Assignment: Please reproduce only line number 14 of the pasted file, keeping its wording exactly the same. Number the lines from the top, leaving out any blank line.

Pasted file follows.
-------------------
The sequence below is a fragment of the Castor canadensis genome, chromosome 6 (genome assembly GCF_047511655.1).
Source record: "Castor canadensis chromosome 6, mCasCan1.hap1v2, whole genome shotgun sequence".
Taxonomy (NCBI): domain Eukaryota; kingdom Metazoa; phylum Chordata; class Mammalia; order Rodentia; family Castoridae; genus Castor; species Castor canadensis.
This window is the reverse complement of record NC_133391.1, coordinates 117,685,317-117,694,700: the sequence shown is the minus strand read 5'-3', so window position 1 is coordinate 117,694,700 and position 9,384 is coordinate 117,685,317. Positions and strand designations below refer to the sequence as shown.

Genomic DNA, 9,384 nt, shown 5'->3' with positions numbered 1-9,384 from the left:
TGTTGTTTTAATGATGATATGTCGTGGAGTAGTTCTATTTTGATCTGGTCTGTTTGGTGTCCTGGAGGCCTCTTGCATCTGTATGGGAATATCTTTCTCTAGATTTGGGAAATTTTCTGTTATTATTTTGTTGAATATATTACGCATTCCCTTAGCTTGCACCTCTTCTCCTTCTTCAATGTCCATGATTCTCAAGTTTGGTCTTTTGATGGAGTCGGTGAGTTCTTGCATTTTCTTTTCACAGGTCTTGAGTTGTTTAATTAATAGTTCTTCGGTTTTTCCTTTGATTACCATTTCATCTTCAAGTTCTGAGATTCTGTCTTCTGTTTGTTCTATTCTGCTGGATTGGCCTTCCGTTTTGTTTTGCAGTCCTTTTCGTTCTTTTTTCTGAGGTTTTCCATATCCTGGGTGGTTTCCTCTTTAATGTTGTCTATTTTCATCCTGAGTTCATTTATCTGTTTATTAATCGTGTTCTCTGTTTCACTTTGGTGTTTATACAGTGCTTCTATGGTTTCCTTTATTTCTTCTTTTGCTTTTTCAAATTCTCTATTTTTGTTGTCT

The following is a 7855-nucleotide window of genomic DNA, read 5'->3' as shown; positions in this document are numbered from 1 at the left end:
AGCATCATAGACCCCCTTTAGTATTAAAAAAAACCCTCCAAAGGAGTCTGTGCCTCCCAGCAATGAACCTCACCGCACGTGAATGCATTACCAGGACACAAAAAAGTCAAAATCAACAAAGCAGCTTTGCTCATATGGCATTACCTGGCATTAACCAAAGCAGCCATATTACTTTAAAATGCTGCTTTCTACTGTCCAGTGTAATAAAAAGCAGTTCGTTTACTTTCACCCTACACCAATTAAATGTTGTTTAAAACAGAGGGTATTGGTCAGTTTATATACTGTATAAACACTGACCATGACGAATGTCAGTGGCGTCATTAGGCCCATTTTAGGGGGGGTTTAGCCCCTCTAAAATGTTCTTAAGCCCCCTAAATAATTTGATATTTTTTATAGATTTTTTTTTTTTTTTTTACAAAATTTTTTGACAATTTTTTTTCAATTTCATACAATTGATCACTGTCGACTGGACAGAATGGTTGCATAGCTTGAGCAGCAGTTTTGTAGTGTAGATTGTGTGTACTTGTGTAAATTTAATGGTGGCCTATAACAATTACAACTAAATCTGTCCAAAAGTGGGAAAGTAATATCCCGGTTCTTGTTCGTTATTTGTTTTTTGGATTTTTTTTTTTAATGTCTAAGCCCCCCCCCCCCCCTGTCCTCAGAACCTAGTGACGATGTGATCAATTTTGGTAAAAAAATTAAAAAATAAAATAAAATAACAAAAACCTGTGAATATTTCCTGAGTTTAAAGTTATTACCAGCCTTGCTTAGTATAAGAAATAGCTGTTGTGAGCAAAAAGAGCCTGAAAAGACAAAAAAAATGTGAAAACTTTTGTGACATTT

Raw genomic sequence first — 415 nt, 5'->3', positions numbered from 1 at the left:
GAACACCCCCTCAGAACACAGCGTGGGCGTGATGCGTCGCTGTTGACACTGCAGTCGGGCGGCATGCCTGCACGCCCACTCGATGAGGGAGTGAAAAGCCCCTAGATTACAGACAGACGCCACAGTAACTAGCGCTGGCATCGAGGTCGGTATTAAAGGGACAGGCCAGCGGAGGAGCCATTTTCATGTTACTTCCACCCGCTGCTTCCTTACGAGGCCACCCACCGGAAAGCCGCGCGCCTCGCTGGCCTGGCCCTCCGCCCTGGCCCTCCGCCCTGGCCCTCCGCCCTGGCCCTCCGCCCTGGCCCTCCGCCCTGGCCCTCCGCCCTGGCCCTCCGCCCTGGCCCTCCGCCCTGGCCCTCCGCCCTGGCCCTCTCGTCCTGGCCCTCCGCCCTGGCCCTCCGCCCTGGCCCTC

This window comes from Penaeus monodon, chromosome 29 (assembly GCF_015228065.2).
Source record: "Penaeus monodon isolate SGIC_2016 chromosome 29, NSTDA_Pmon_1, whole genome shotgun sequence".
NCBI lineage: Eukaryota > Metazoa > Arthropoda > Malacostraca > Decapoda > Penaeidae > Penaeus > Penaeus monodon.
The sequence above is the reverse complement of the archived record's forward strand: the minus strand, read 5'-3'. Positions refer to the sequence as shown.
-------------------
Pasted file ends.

The sequence above is the reverse complement of the archived record's forward strand: the minus strand, read 5'-3'. Positions refer to the sequence as shown.